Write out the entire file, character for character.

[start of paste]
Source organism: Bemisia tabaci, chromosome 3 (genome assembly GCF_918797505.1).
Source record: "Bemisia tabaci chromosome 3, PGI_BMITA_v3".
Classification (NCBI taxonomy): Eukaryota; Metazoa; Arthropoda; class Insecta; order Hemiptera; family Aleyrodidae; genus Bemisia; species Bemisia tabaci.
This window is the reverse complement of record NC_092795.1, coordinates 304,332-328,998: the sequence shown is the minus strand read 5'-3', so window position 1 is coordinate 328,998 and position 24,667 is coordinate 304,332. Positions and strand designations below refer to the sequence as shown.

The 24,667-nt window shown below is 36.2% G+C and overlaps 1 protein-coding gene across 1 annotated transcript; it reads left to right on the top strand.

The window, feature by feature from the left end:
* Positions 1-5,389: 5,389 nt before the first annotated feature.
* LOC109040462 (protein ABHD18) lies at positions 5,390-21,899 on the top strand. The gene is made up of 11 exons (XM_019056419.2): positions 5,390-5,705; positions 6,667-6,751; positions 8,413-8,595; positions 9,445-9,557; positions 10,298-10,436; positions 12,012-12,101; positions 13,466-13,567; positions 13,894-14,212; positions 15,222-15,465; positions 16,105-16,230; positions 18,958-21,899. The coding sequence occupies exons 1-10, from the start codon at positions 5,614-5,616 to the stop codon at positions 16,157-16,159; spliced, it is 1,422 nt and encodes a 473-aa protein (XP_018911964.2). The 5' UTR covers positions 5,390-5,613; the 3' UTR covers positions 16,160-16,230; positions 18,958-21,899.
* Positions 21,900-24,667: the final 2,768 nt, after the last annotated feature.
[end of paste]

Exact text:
Source organism: Bemisia tabaci, chromosome 3 (genome assembly GCF_918797505.1).
Source record: "Bemisia tabaci chromosome 3, PGI_BMITA_v3".
Classification (NCBI taxonomy): Eukaryota; Metazoa; Arthropoda; class Insecta; order Hemiptera; family Aleyrodidae; genus Bemisia; species Bemisia tabaci.
This window is the reverse complement of record NC_092795.1, coordinates 304,332-328,998: the sequence shown is the minus strand read 5'-3', so window position 1 is coordinate 328,998 and position 24,667 is coordinate 304,332. Positions and strand designations below refer to the sequence as shown.

The 24,667-nt window shown below is 36.2% G+C and overlaps 1 protein-coding gene across 1 annotated transcript; it reads left to right on the top strand.

The window, feature by feature from the left end:
* Positions 1-5,389: 5,389 nt before the first annotated feature.
* LOC109040462 (protein ABHD18) lies at positions 5,390-21,899 on the top strand. The gene is made up of 11 exons (XM_019056419.2): positions 5,390-5,705; positions 6,667-6,751; positions 8,413-8,595; positions 9,445-9,557; positions 10,298-10,436; positions 12,012-12,101; positions 13,466-13,567; positions 13,894-14,212; positions 15,222-15,465; positions 16,105-16,230; positions 18,958-21,899. The coding sequence occupies exons 1-10, from the start codon at positions 5,614-5,616 to the stop codon at positions 16,157-16,159; spliced, it is 1,422 nt and encodes a 473-aa protein (XP_018911964.2). The 5' UTR covers positions 5,390-5,613; the 3' UTR covers positions 16,160-16,230; positions 18,958-21,899.
* Positions 21,900-24,667: the final 2,768 nt, after the last annotated feature.